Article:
Sounding as much like a basketball coach as natural resource manager, Jim Ruff wants Aquatic Invasive Species (AIS) stopped at the border. Jim, a fish and wildlife manager with the Northwest Power and Conservation Council, is part of a team of U.S. and Canadian agencies setting up a "perimeter defense system."

Join us at the Lake Roosevelt Conference to learn about strategies and resources being employed at both regional and local levels to hold the line against invasives. There will be presentations from WA Department of Fish and Wildlife, Ecology, BC Ministry of the Environment, the Kalispel Tribe of Indians, Lake Roosevelt National Recreation Area and Creative Resource Strategies.

Invasive zebra and quagga mussels still pose the greatest threat to Northwest waterways. Said Ruff, "An infestation of these invasive mussels into our region could cost hundreds of millions of dollars annually to protect everything from irrigation pumps and hydropower facilities to fish and wildlife."

Smaller than your thumb nail, a mussel can filter a liter of water a day. And what they are filtering out is phytoplankton, which creates a domino effect that can take out the base of the food chain. And the speed at which they breed is like a bad sci-fi movie, with mussel colonies forming rock-hard mats of shells that can clog water intake and delivery pipes, infest hydropower infrastructures, adhere to boats and pilings, foul recreational beaches, compete with native mussels, and disrupt food webs and the biological functioning of aquatic habitats.

Currently, infestations are centered in the Great Lakes in the Midwest, and Lakes Mead, Powell, Havasu and Pleasant in the Southwest. What the southwest lakes have in common is connectivity to the lower Colorado River. Invasive mussels are now being found in neighboring western states. Recently juvenile quagga mussels were found in Deer Creek Reservoir in north-central Utah, very close to the Columbia Basin.

"Given the failure to contain invasives at the source, we're trying to set up a perimeter defense in the Northwest, which includes our neighbors in Canada," said Ruff. "We can show you maps with inspection stations located on highways coming into the region. And we know from these stations that contaminated watercraft are coming in from trailered watercraft and commercial haulers bringing in yachts and sail boats."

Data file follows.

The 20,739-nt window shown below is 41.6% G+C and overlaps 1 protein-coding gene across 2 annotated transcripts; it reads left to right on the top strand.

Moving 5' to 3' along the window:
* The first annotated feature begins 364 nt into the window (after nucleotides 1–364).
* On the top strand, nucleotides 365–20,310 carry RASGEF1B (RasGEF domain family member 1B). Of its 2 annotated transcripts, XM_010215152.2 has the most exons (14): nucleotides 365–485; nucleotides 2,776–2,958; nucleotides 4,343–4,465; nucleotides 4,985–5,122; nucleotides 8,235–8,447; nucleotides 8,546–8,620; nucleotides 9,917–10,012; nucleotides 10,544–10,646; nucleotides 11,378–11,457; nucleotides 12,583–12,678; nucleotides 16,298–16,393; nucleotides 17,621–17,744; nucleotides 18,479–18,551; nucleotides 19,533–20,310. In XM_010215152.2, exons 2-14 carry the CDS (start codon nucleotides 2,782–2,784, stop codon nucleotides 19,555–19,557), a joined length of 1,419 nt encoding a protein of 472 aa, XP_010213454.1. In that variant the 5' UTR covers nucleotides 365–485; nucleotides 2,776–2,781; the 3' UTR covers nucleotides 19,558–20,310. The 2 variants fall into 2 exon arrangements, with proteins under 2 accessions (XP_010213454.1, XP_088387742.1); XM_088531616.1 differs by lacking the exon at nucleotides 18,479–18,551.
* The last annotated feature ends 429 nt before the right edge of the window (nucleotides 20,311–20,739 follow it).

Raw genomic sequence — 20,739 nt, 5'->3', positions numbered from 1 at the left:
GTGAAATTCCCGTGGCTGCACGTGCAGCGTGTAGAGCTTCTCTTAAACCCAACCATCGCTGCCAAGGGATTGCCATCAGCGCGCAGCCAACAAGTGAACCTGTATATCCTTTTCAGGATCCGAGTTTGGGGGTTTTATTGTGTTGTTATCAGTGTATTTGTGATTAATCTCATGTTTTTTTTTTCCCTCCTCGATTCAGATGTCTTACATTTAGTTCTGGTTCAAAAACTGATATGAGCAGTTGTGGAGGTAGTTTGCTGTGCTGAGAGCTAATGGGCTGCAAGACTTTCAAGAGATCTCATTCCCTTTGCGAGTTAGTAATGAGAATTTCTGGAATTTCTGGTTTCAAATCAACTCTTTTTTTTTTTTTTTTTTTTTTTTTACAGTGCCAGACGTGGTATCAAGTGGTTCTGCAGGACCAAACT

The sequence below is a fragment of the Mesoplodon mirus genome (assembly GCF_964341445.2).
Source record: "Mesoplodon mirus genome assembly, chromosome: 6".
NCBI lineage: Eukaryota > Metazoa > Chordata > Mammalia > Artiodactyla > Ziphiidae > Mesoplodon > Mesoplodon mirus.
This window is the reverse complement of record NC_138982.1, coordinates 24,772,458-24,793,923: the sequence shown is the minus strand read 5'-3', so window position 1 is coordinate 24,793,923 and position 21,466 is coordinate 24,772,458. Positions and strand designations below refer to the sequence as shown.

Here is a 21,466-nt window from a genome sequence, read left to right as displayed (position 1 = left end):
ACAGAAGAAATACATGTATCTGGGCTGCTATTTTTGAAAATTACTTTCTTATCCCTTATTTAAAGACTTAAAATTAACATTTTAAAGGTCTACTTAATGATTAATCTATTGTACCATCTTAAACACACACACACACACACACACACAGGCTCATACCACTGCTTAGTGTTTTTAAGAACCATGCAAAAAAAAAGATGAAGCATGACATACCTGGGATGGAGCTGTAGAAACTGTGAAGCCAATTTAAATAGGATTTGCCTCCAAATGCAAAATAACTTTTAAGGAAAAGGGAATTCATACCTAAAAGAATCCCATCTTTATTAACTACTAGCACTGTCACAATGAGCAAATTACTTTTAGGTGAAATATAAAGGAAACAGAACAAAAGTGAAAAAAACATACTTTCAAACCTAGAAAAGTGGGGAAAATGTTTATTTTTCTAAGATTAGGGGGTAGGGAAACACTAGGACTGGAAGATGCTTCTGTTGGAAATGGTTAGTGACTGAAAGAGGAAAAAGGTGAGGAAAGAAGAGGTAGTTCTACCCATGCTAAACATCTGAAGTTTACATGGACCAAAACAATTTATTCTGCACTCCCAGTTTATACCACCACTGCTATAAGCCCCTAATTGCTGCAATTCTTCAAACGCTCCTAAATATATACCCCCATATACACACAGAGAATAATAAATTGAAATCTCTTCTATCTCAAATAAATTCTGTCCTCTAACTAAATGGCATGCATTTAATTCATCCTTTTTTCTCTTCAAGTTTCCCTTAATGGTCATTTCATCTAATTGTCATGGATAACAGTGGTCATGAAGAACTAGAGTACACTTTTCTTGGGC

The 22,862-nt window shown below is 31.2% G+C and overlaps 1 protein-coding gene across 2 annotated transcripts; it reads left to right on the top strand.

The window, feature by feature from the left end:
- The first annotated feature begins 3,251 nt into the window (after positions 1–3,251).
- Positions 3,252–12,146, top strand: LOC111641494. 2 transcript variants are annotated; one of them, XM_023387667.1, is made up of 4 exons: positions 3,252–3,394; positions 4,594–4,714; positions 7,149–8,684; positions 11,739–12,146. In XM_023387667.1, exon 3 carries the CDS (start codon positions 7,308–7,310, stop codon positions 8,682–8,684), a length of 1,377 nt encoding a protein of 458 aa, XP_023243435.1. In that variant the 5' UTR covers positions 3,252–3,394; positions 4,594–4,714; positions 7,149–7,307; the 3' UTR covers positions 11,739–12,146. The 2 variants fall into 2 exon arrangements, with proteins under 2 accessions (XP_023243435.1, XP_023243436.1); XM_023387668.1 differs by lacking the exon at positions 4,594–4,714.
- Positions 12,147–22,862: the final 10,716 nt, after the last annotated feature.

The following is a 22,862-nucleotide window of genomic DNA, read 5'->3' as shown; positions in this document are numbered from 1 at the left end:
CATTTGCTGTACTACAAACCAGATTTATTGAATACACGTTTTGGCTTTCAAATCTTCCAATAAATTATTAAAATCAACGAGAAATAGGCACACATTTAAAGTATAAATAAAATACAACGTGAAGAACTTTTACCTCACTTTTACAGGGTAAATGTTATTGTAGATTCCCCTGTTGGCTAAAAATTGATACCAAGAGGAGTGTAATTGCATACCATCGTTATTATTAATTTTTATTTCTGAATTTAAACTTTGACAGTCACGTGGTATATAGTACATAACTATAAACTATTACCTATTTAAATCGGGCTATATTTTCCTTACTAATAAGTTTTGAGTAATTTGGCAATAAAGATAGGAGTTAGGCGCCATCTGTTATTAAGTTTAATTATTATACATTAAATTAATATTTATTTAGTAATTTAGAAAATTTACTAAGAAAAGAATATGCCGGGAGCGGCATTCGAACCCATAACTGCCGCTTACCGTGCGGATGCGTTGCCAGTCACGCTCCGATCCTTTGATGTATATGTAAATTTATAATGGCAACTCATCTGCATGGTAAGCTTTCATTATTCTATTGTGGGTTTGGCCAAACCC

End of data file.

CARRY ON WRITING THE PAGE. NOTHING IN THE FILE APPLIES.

Northwest states are spending about 2.4 million dollars a year on boat inspection stations, monitoring and outreach. "That's not enough," said Ruff. "We're working to get more funding from Washington D.C. to increase the number of inspection stations, plus the length of time stations are operational and the number of people to operate them. Right now you can come through in the winter and stations are closed. Or you can come through in the wee hours of the morning during the summer and stations are closed. That creates holes in our perimeter defense."

Working with Pacific NorthWest Economic Region (PNWER), the Pacific States Marine Fisheries Commission, the NW states and others, regional players are both developing the perimeter defense strategy and seeking additional funding. The Council is collaborating with interested parties in the Northwest and Canada to share information and develop strategies for 2015 including:

  • Developing a common understanding of the issues and potential problems
  • Merging, updating, and sharing all existing anti-mussel action plans
  • Obtaining consensus on regional recommendations for prevention, early detection, control, and management of invasive mussels
  • Supporting legislation, planning for visits with legislators
  • Securing funding for mussel-prevention efforts
  • Strategies for stopping the spread of invasive mussels at the source
  • Strategies for public information

As bad as zebra and quagga mussels are, there are also plenty of other invasive species causing trouble. The Kalispel's are gillnetting Northern pike by the thousands on the Pend Oreille; yet they are being seen in increasing numbers in Lake Roosevelt. "If those Pike head downstream or farther west, that's big trouble for salmon and steelhead," said Ruff. Further, Eurasian milfoil and other aquatic weeds continue to migrate into various systems.

Preventing a Northwest infestation is a key measure in the Council's 2014 Columbia River Basin Fish and Wildlife Program. The program calls for:

  • Reducing threats from invasive species
  • Preventing the establishment of aquatic invasive species
  • Monitoring and managing various introduction pathways into the Columbia River Basin
  • Developing strategies and outreach tools to educate the public

Ultimately, said Ruff, "Everyone is going to need to get involved. The conference is a great opportunity to show what we're doing and find new players to add to our regional defense."